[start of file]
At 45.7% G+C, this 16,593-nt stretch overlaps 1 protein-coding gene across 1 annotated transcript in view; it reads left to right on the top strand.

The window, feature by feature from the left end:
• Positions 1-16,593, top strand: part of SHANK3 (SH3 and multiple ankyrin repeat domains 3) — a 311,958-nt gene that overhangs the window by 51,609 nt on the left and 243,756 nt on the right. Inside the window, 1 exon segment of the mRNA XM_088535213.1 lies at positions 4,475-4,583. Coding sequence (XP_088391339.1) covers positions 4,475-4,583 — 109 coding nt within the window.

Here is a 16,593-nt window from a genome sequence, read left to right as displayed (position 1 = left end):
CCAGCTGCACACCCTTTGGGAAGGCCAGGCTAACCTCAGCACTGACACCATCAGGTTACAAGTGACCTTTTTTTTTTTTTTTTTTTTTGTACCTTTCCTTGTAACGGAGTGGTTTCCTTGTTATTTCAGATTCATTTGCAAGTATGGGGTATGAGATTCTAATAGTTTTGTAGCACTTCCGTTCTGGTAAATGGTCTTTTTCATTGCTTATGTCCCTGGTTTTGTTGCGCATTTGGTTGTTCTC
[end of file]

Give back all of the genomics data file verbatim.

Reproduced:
At 45.7% G+C, this 16,593-nt stretch overlaps 1 protein-coding gene across 1 annotated transcript in view; it reads left to right on the top strand.

The window, feature by feature from the left end:
• Positions 1-16,593, top strand: part of SHANK3 (SH3 and multiple ankyrin repeat domains 3) — a 311,958-nt gene that overhangs the window by 51,609 nt on the left and 243,756 nt on the right. Inside the window, 1 exon segment of the mRNA XM_088535213.1 lies at positions 4,475-4,583. Coding sequence (XP_088391339.1) covers positions 4,475-4,583 — 109 coding nt within the window.

Here is a 16,593-nt window from a genome sequence, read left to right as displayed (position 1 = left end):
CCAGCTGCACACCCTTTGGGAAGGCCAGGCTAACCTCAGCACTGACACCATCAGGTTACAAGTGACCTTTTTTTTTTTTTTTTTTTTTGTACCTTTCCTTGTAACGGAGTGGTTTCCTTGTTATTTCAGATTCATTTGCAAGTATGGGGTATGAGATTCTAATAGTTTTGTAGCACTTCCGTTCTGGTAAATGGTCTTTTTCATTGCTTATGTCCCTGGTTTTGTTGCGCATTTGGTTGTTCTC